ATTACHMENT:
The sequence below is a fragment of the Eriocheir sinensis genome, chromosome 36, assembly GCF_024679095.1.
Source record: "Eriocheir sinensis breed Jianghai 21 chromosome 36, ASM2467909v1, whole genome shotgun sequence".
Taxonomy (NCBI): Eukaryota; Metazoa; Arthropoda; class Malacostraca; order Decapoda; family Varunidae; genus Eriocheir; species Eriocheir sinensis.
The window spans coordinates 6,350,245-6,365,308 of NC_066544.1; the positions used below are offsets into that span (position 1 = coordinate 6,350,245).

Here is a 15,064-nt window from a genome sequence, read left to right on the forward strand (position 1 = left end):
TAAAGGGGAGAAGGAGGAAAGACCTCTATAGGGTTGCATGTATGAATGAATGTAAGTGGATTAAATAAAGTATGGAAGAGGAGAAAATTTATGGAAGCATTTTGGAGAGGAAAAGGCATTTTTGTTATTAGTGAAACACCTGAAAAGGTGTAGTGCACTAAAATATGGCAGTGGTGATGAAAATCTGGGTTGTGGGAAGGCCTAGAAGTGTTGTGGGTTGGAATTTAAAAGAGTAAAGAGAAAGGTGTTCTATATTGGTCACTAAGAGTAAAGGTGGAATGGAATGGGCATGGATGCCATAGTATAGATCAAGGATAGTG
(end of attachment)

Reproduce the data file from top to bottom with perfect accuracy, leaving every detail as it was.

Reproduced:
The sequence below is a fragment of the Eriocheir sinensis genome, chromosome 36, assembly GCF_024679095.1.
Source record: "Eriocheir sinensis breed Jianghai 21 chromosome 36, ASM2467909v1, whole genome shotgun sequence".
Taxonomy (NCBI): Eukaryota; Metazoa; Arthropoda; class Malacostraca; order Decapoda; family Varunidae; genus Eriocheir; species Eriocheir sinensis.
The window spans coordinates 6,350,245-6,365,308 of NC_066544.1; the positions used below are offsets into that span (position 1 = coordinate 6,350,245).

Here is a 15,064-nt window from a genome sequence, read left to right on the forward strand (position 1 = left end):
TAAAGGGGAGAAGGAGGAAAGACCTCTATAGGGTTGCATGTATGAATGAATGTAAGTGGATTAAATAAAGTATGGAAGAGGAGAAAATTTATGGAAGCATTTTGGAGAGGAAAAGGCATTTTTGTTATTAGTGAAACACCTGAAAAGGTGTAGTGCACTAAAATATGGCAGTGGTGATGAAAATCTGGGTTGTGGGAAGGCCTAGAAGTGTTGTGGGTTGGAATTTAAAAGAGTAAAGAGAAAGGTGTTCTATATTGGTCACTAAGAGTAAAGGTGGAATGGAATGGGCATGGATGCCATAGTATAGATCAAGGATAGTG